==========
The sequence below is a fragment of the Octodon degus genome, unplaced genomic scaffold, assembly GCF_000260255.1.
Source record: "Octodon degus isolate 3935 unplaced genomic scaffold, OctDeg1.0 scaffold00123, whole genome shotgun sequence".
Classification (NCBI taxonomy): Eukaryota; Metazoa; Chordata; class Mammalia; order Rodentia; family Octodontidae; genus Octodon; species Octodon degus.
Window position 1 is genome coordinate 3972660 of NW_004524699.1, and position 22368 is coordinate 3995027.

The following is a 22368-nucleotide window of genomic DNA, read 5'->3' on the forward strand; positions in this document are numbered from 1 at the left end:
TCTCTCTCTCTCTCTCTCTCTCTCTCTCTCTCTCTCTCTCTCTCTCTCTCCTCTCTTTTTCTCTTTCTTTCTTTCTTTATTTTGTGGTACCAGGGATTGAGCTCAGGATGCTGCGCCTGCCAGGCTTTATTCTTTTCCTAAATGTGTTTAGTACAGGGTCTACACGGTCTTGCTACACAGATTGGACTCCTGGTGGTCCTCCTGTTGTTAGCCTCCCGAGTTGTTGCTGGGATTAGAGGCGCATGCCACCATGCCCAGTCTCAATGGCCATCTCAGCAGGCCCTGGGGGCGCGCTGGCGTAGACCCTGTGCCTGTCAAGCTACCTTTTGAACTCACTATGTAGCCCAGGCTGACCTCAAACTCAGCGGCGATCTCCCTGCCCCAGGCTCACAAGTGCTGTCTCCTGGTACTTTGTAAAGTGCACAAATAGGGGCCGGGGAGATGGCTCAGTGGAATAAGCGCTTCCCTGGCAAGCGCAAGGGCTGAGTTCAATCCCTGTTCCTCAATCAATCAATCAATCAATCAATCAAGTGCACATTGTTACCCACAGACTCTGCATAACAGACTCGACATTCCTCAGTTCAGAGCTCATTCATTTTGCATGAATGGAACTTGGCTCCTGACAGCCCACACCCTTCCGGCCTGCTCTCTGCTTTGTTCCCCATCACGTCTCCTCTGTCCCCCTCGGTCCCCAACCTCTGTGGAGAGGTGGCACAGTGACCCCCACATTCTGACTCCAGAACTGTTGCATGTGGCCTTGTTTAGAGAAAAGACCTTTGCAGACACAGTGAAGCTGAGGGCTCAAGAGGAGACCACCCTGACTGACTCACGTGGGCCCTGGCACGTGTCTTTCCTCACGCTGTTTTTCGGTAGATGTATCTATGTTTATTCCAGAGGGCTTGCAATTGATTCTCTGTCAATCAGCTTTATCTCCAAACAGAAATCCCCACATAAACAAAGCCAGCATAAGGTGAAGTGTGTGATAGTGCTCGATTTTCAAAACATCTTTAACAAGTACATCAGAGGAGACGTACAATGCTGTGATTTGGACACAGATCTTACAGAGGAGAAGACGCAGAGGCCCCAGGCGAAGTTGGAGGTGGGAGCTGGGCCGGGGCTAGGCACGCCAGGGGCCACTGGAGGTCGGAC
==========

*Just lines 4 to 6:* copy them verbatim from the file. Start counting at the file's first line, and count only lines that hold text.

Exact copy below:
Window position 1 is genome coordinate 3972660 of NW_004524699.1, and position 22368 is coordinate 3995027.

The following is a 22368-nucleotide window of genomic DNA, read 5'->3' on the forward strand; positions in this document are numbered from 1 at the left end:
TCTCTCTCTCTCTCTCTCTCTCTCTCTCTCTCTCTCTCTCTCTCTCTCTCCTCTCTTTTTCTCTTTCTTTCTTTCTTTATTTTGTGGTACCAGGGATTGAGCTCAGGATGCTGCGCCTGCCAGGCTTTATTCTTTTCCTAAATGTGTTTAGTACAGGGTCTACACGGTCTTGCTACACAGATTGGACTCCTGGTGGTCCTCCTGTTGTTAGCCTCCCGAGTTGTTGCTGGGATTAGAGGCGCATGCCACCATGCCCAGTCTCAATGGCCATCTCAGCAGGCCCTGGGGGCGCGCTGGCGTAGACCCTGTGCCTGTCAAGCTACCTTTTGAACTCACTATGTAGCCCAGGCTGACCTCAAACTCAGCGGCGATCTCCCTGCCCCAGGCTCACAAGTGCTGTCTCCTGGTACTTTGTAAAGTGCACAAATAGGGGCCGGGGAGATGGCTCAGTGGAATAAGCGCTTCCCTGGCAAGCGCAAGGGCTGAGTTCAATCCCTGTTCCTCAATCAATCAATCAATCAATCAATCAAGTGCACATTGTTACCCACAGACTCTGCATAACAGACTCGACATTCCTCAGTTCAGAGCTCATTCATTTTGCATGAATGGAACTTGGCTCCTGACAGCCCACACCCTTCCGGCCTGCTCTCTGCTTTGTTCCCCATCACGTCTCCTCTGTCCCCCTCGGTCCCCAACCTCTGTGGAGAGGTGGCACAGTGACCCCCACATTCTGACTCCAGAACTGTTGCATGTGGCCTTGTTTAGAGAAAAGACCTTTGCAGACACAGTGAAGCTGAGGGCTCAAGAGGAGACCACCCTGACTGACTCACGTGGGCCCTGGCACGTGTCTTTCCTCACGCTGTTTTTCGGTAGATGTATCTATGTTTATTCCAGAGGGCTTGCAATTGATTCTCTGTCAATCAGCTTTATCTCCAAACAGAAATCCCCACATAAACAAAGCCAGCATAAGGTGAAGTGTGTGATAGTGCTCGATTTTCAAAACATCTTTAACAAGTACATCAGAGGAGACGTACAATGCTGTGATTTGGACACAGATCTTACAGAGGAGAAGACGCAGAGGCCCCAGGCGAAGTTGGAGGTGGGAGCTGGGCCGGGGCTAGGCACGCCAGGGGCCACTGGAGGTCGGAC